America’s Toxic Prisons: The Ethics of Prison Construction in Highly Polluted Areas

“I suffered almost every day of the 15 months I was at that prison… it became clear to me that I [was] being left for dead… With no other course to take or relief in sight I called my brother and told him that I don’t believe I’m going to make it… and to please take care of my son.” These are the words of Marcus Santos, a formerly incarcerated man at a prison in Pennsylvania, located only a thousand feet from a coal waste facility. In the quote, he describes his experience being incarcerated in a “Toxic Prison.” Unfortunately, his experience is not unique. Thousands of prisoners across the United States are currently incarcerated in prisons surrounded by environmental pollutants that are detrimental to their health and safety. As the number of prisoners has skyrocketed in the United States over the past several decades, the number of prisons has increased as well. This demand for new prisons, the need for affordable land, and local “Not In My Backyard” movements in high-income communities have led to prison construction hazardous locations. As many activist groups and civilians have become aware of the epidemic of toxic prisons, a great debate has sparked regarding the proper course of action to eliminate them.

Additionally, people have questioned whether or not it is necessary that they are eliminated at all. The discussion of these issues begs the questions: What rights do prisoners sacrifice when they commit a crime? Is it fair for the incarcerated to have a greater assurance of safety than the general public? Is prison construction in polluted environments in? “America’s Toxic Prisons: The Ethics of Prison Construction in Highly Polluted Areas,” answers each of these questions and more. Through an exploration of the values of justice, safety, responsibility, and the principle of non-maleficence, this paper unravels the complex ethical implications of toxic prisons.


Overview

“I suffered almost every day of the 15 months I was at that prison… it became clear to me that I [was] being left for dead… With no other course to take or relief in sight I called my brother and told him that I don’t believe I’m going to make it through the rest of my time and to please take care of my son,” (McDaniel). These are the words of Marcus Santos, a former prisoner at State Correctional Institution Fayette in La Belle, Pennsylvania. From an outsider’s perspective, SCI Fayette might seem unremarkable, presentable, and an appropriate location to serve one’s sentence. However, in reality, Fayette’s air and water essentially poisons its residents, as it is surrounded by approximately 40 million tons of coal waste. Anecdotes such as Santos’s are not unique. He is one of the many prisoners across America who has served their sentence in what is colloquially known as a “Toxic Prison,” or a prison that is in close proximity to high amounts of pollution. This paper will address the ethical concerns that Toxic Prisons in the United States pose to society. More specifically, this paper will explore whether it is ethical for prisons to be constructed in polluted environments and whether it is ethical for the incarcerated to be more exposed to pollution than the average person based on the values of safety, responsibility, and the principle of non-maleficence.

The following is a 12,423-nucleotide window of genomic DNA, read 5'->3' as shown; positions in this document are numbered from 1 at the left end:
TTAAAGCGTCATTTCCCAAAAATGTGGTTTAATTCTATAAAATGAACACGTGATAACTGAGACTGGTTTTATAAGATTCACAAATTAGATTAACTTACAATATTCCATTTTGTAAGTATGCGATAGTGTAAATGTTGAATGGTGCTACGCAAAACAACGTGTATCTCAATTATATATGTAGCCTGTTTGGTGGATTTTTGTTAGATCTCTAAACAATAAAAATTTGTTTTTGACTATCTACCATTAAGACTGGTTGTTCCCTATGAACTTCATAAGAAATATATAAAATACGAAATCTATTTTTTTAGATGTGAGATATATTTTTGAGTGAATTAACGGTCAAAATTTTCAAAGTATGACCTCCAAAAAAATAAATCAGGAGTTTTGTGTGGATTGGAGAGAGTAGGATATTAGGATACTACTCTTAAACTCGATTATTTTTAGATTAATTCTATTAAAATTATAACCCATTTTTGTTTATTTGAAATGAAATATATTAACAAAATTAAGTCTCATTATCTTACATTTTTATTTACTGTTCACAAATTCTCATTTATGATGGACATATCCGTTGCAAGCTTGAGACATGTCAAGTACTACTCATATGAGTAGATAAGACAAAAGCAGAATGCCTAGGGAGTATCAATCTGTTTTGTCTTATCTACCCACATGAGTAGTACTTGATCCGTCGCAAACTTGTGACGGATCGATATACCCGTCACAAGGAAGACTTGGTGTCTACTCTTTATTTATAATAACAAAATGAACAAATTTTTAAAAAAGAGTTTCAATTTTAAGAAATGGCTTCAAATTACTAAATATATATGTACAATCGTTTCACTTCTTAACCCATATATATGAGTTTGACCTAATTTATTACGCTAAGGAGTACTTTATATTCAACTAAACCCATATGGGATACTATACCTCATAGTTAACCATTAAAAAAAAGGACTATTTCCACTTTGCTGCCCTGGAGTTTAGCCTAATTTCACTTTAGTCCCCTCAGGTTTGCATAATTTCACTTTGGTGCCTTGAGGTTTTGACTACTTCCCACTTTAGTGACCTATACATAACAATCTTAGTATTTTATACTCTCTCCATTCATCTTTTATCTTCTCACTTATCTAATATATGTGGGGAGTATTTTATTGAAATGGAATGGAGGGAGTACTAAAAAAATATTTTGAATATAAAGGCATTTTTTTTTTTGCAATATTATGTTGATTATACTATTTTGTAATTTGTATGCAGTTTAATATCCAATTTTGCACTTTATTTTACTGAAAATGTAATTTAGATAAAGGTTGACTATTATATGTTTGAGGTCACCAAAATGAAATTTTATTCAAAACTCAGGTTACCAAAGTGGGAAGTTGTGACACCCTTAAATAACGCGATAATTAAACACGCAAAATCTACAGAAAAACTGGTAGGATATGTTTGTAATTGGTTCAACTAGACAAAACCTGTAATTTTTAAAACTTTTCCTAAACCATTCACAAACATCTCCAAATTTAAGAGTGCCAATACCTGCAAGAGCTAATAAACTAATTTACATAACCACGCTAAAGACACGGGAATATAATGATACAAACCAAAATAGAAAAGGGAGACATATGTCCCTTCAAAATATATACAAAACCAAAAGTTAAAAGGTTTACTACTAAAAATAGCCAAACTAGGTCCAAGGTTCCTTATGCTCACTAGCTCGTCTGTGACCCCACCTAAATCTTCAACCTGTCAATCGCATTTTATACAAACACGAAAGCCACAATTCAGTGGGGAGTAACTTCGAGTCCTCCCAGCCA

Background on the Health, Economic, and Societal Implications of Toxic Prisons

It is a commonly known fact that the United States is in the midst of a crisis of mass-incarceration and overcriminalization (Heritage). Over the past forty years, its incarceration rate has increased over 500% and, according to a study conducted by the Sentencing Project, is currently the world’s leader in incarceration (Fact Sheet). The rapid increase in incarceration rates has demanded the construction of new prisons across the country. But the question arises: Where do we put them? This is an inquiry routinely faced by policymakers across the United States. In order to address this question and its surrounding implications, we must first establish of the role and impact of toxins prisons in modern society.